We received many questions during our recent webinar on COVID-19. In case you missed it, you’ll find a link to the recording at the bottom of this article. In a difficult time like this, we wanted to make sure the answers to these challenging questions were available, so we’ve created a multi-part question series on our blog to help ensure employers and HR professionals have access to the information they need. We will continue to post these COVID-19 Question Series articles, so keep your eye on our blog and subscribe for updates.
In this article, we address questions we’ve received about Employment Insurance (EI), Record of Employment (ROE) documentation, and layoffs.
Can you please explain the process to follow for temporary layoffs as a result of COVID-19?
- Develop a communication strategy to ensure that employees are aware of business changes and that you will remain in contact with them during this time.
- Review employment contracts and jurisdictional requirements laid out in employment standards legislation, keeping in mind that we are currently operating in an unplanned emergency situation, and that normal practices may not be applicable. Seek a legal opinion if you are unsure of the implications of moving forward with a temporary layoff.
- If applicable, review your collective agreement and connect with your union representatives.
- Determine whether you will continue to provide health and dental benefits during the temporary layoff. If possible, try to continue to provide these benefits.
- Contact your benefits provider to see whether life, long-term disability, and other types of insurance will be affected during a temporary layoff.
- It is not necessary to pay out vacation accounts during a temporary layoff. As a best practice suggestion, you may want to let employees know what is available within their account so that they can use vacation before the temporary layoff takes effect.
- Prepare a Record of Employment for each employee you lay off.
- Use Code A: Shortage of Work; and
- Select “Unknown” for the return-to-work date.
I need to significantly reduce my hourly staff’s hours or lay them off. They need to secure EI. What documentation do I need to provide them? Record of Employment? Vacation pay? Severance? If I significantly reduce their normal hours, will they have a claim for constructive dismissal?
You need to provide anyone you lay off with a Record of Employment. You do not have to provide vacation pay; however, businesses should offer this option to employees who would like to take paid time off before being temporarily laid off.
Severance would only be applicable if the temporary layoff becomes permanent. Permanent layoffs must align with termination entitlements under each jurisdiction.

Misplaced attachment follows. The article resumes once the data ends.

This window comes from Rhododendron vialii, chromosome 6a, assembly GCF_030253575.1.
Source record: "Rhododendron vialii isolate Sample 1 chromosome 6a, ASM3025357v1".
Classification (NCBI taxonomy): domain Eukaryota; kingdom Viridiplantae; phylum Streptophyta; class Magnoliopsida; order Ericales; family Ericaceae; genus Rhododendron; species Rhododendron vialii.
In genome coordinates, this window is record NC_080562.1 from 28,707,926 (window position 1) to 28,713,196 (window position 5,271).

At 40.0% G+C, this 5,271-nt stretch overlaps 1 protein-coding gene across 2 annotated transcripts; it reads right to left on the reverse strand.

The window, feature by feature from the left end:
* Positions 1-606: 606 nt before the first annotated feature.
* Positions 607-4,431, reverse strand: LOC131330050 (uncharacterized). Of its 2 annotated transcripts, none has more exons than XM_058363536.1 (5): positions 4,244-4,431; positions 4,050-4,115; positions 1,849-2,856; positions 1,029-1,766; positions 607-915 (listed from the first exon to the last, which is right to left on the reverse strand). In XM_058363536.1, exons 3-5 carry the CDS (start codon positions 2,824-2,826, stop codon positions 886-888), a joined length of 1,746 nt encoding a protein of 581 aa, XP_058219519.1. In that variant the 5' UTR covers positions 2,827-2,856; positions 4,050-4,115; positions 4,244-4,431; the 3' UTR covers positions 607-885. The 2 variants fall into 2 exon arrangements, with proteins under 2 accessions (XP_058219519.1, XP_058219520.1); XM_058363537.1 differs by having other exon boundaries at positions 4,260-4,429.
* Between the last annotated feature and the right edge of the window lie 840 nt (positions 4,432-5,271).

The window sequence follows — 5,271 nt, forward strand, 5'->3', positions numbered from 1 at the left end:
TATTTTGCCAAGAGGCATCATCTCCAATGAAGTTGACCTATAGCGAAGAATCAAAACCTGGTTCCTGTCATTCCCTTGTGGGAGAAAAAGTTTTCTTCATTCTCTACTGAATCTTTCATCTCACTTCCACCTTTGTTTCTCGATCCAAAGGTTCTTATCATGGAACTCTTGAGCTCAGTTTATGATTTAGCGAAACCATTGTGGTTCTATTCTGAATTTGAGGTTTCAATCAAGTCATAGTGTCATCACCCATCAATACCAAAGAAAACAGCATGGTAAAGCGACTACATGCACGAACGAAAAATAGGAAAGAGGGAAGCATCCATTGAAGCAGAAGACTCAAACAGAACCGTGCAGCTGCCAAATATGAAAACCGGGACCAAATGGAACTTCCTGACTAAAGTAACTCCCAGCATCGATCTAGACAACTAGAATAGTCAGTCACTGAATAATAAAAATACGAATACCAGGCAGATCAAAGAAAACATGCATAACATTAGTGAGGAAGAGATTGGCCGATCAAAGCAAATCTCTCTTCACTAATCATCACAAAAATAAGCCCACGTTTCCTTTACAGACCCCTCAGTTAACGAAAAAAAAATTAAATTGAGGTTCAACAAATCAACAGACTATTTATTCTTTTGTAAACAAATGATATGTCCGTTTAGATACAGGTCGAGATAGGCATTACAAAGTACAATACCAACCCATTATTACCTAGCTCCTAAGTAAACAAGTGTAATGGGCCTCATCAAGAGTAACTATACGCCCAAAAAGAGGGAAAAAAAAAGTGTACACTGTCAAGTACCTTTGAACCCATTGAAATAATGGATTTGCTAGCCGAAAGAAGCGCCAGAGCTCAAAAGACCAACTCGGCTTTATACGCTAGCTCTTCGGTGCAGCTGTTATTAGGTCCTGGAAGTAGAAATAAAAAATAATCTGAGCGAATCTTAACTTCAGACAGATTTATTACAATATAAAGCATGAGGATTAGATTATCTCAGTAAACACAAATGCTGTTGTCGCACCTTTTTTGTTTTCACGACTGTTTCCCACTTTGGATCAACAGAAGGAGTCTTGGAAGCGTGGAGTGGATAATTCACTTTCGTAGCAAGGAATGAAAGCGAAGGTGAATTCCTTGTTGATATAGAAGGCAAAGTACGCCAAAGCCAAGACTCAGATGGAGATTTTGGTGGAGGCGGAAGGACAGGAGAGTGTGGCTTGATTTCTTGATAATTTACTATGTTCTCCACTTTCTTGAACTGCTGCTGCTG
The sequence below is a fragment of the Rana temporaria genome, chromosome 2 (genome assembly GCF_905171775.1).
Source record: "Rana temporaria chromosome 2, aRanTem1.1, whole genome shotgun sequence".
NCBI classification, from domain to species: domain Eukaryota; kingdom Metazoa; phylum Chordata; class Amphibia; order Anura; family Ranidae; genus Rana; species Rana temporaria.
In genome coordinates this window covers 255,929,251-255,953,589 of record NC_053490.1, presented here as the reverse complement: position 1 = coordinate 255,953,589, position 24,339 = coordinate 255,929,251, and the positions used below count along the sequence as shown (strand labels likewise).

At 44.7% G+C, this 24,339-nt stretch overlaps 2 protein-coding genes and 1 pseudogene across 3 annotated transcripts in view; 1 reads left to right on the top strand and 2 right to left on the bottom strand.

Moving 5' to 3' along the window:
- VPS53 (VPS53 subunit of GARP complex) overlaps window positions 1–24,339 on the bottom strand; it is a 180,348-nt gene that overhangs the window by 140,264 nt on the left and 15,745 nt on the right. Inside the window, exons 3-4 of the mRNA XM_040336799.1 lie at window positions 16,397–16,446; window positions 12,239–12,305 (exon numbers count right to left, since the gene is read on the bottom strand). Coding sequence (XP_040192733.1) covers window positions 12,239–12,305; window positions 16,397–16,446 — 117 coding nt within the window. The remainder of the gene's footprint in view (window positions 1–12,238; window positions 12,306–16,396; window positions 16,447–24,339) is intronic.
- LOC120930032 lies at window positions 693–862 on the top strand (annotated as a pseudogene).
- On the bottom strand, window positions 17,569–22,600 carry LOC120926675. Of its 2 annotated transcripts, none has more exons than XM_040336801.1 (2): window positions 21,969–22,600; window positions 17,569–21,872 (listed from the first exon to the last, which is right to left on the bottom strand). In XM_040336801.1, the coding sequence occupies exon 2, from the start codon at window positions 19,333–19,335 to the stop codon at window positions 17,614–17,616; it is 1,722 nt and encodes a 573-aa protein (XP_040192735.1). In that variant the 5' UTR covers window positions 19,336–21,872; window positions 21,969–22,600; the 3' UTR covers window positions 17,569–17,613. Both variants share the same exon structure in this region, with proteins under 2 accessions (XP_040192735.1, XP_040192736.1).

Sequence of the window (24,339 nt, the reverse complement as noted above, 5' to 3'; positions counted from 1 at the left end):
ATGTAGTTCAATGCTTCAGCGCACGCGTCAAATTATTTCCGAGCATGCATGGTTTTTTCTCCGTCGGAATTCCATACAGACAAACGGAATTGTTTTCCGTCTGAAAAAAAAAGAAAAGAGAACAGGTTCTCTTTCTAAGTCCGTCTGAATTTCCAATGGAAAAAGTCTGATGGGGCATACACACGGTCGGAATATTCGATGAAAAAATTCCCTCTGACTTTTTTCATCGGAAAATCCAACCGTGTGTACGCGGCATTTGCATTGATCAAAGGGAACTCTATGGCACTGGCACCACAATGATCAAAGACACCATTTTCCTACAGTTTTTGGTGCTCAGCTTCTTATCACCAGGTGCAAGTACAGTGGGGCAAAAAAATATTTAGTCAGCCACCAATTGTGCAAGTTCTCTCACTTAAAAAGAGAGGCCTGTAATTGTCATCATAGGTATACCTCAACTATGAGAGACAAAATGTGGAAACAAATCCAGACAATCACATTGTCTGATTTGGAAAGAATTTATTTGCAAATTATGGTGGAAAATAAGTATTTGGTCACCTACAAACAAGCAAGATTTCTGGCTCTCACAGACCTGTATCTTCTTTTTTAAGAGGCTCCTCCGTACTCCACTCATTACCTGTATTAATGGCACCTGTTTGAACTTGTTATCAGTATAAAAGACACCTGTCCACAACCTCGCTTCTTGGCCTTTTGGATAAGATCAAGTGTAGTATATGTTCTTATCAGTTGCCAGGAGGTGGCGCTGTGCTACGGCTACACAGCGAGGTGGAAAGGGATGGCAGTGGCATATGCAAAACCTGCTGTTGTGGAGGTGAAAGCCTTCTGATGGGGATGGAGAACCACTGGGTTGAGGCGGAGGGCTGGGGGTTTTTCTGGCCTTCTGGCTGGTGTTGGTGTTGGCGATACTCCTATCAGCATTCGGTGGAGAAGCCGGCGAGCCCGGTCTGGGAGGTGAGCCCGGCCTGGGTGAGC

You should consider whether the actions you take (like reduced hours or temporary layoffs) could be perceived as constructive dismissal by your staff. If an employee makes a claim of constructive dismissal, the business may have a case for frustration of contract based on the unprecedented nature of the pandemic, which, if successful, would limit the financial impact to minimum statutory entitlements within your jurisdiction. When considering reducing hours or offering temporary layoffs, we encourage you to talk with your staff and provide options. Some staff may want a layoff and some may want reduced hours. Working with your staff and providing options can help to reduce the concerns of constructive dismissal.
What code can I use on a Record of Employment for independent contractors if they need to self-isolate?
If the independent contractor is self-employed and issuing invoices to the business, the business would not need to issue a Record of Employment because the contractor is not an employee of the business.
An ROE is only issued to individuals on your payroll. If, however, the independent contractor is in fact an employee and paid through your payroll, you would need to issue an ROE when they experience an interruption of earnings even if they are not planning to file a claim for EI benefits.
An interruption of earnings occurs in the following situations:
- When the employee has a break in earnings of seven consecutive days; or
- When an employee’s salary falls below 60% of regular weekly earnings.
There are a few exceptions to the seven-day rule: real estate agents, employees who have non-standard work schedules, and commissioned salespeople.
For more information on the ROE form, please click the following link:
For self-isolation, you could use the following codes:
- Code D – Illness or injury; or
- Code K – Other.
Regardless of the code you use, within the comments section include “Employee is self-isolating due to COVID-19.”
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We will continually update our blog as frequently as possible during this time to provide you with the resources and answers you need. You can also read the previous article in our COVID-19 Question Series: COVID-19 Question Series: A Q&A Update of What We Know So Far
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